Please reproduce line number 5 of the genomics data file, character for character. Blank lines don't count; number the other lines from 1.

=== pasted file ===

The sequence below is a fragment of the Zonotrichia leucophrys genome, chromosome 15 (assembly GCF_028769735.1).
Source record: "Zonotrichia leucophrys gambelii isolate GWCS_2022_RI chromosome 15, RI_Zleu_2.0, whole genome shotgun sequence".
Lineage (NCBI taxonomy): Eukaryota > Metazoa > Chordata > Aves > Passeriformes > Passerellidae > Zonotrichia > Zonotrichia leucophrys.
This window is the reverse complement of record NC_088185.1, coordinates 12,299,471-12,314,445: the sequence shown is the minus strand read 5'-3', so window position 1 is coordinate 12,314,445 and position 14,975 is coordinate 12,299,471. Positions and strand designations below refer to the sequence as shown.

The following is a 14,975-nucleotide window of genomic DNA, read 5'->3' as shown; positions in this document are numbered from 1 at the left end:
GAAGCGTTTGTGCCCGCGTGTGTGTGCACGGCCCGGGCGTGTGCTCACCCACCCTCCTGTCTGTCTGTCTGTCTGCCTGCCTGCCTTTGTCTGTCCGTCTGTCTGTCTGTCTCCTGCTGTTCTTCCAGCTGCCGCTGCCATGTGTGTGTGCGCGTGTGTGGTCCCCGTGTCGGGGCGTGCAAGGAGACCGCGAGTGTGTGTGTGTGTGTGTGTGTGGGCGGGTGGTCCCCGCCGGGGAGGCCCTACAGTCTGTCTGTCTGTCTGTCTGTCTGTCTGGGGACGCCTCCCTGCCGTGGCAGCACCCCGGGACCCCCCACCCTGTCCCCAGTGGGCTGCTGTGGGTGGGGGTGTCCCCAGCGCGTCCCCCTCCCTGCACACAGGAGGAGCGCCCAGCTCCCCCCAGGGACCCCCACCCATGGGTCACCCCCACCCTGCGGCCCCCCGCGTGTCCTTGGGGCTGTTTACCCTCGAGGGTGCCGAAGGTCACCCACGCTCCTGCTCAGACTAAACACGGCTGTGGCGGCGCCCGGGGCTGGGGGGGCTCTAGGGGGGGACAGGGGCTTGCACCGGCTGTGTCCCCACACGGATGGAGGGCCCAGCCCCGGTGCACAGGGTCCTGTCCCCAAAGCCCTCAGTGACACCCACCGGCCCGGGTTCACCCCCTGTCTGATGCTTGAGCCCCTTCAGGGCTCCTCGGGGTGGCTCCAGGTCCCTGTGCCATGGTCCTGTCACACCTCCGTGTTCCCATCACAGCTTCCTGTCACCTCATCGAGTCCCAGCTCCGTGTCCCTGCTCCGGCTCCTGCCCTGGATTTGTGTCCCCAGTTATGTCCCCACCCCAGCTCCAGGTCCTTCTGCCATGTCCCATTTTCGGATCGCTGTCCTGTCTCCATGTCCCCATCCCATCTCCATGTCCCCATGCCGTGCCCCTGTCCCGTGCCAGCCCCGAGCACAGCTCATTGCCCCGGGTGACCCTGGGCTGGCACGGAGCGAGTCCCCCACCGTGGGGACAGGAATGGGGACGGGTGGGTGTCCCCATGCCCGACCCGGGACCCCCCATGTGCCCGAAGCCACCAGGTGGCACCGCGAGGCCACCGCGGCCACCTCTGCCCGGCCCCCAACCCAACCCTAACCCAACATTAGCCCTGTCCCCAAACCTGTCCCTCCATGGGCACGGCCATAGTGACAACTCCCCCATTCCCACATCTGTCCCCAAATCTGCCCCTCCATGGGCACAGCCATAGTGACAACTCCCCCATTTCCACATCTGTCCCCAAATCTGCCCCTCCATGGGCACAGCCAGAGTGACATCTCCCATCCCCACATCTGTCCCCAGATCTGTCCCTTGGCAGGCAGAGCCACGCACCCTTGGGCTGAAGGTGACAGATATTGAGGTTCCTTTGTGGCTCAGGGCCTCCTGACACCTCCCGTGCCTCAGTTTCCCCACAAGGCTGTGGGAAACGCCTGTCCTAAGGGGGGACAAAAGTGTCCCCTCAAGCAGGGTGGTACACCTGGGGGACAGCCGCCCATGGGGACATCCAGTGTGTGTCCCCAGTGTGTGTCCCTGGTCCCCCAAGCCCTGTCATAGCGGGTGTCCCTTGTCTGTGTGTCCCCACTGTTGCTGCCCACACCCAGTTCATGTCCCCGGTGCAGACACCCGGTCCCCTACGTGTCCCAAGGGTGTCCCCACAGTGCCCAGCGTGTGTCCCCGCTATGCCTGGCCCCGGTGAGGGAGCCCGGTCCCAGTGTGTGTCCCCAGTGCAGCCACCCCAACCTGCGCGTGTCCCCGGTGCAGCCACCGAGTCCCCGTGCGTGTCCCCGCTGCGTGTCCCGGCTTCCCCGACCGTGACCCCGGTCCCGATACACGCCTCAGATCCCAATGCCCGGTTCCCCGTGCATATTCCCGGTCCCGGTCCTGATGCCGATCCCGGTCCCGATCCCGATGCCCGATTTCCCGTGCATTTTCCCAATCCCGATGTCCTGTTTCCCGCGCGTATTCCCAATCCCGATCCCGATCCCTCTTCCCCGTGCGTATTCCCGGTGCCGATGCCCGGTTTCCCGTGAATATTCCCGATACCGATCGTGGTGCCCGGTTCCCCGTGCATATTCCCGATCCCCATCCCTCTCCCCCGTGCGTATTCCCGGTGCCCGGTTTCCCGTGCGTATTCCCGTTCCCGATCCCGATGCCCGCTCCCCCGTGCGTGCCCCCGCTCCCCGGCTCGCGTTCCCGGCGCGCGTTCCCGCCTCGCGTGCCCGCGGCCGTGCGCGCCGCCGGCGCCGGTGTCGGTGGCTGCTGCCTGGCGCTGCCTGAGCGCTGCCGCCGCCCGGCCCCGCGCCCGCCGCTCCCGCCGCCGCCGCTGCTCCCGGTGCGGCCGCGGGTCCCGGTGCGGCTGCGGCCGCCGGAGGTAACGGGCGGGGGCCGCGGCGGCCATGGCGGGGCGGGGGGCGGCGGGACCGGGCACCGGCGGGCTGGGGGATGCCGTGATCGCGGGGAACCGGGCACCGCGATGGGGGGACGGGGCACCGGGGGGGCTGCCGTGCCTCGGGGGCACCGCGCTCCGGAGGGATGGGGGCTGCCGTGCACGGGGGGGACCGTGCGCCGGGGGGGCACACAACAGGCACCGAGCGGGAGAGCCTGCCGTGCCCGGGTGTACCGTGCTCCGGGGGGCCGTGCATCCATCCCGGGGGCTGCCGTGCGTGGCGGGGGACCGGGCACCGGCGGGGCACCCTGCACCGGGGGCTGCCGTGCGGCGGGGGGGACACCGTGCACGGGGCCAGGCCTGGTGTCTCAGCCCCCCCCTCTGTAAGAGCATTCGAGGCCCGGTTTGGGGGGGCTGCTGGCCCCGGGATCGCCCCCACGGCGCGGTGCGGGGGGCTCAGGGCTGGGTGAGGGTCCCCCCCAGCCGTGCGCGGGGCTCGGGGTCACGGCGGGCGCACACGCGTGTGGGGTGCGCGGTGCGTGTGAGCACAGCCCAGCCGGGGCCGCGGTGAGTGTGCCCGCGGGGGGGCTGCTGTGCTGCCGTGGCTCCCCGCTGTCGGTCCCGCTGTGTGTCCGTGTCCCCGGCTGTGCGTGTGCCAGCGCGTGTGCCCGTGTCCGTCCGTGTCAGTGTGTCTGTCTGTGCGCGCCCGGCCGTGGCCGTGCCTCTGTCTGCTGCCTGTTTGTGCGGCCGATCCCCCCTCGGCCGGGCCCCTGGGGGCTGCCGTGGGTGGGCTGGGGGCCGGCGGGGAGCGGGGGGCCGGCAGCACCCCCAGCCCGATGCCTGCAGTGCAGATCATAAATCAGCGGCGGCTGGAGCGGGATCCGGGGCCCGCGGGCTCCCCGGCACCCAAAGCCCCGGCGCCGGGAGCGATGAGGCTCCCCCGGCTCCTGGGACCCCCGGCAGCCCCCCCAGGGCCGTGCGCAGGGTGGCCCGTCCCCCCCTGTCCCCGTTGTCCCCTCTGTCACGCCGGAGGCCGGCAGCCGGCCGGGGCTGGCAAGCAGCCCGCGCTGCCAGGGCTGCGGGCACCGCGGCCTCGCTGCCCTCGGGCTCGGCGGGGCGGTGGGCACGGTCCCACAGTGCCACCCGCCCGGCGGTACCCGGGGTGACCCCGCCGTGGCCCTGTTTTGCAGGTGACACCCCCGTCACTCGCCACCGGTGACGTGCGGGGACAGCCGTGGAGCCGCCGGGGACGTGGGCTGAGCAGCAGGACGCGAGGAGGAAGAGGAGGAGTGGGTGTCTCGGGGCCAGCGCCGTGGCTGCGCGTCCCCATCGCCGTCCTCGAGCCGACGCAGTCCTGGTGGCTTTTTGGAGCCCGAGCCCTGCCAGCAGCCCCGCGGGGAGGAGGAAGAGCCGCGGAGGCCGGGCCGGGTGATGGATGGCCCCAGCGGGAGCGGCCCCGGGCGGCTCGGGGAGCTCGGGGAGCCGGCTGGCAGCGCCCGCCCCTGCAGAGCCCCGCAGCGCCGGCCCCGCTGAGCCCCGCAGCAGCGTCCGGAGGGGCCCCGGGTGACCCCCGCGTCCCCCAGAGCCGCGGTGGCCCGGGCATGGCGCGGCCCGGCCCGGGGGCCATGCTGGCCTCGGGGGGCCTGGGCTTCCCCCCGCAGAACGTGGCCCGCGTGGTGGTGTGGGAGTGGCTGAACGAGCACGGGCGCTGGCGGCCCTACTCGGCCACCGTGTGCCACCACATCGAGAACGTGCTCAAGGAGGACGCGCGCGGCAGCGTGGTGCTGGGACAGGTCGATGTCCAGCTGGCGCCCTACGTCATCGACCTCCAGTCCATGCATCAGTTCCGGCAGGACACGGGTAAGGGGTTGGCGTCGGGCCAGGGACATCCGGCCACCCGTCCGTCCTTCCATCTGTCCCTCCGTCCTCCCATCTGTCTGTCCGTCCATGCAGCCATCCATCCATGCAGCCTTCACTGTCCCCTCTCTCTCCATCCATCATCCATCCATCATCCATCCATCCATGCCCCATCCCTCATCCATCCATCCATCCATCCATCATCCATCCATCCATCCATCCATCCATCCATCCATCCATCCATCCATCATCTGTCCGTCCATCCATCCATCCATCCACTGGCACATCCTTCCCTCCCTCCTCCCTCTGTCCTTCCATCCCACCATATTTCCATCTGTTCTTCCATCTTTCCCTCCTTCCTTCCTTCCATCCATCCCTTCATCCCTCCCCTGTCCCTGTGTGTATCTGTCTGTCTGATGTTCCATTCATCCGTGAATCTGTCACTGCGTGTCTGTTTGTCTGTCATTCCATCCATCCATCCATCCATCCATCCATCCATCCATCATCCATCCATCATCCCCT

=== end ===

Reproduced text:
The following is a 14,975-nucleotide window of genomic DNA, read 5'->3' as shown; positions in this document are numbered from 1 at the left end: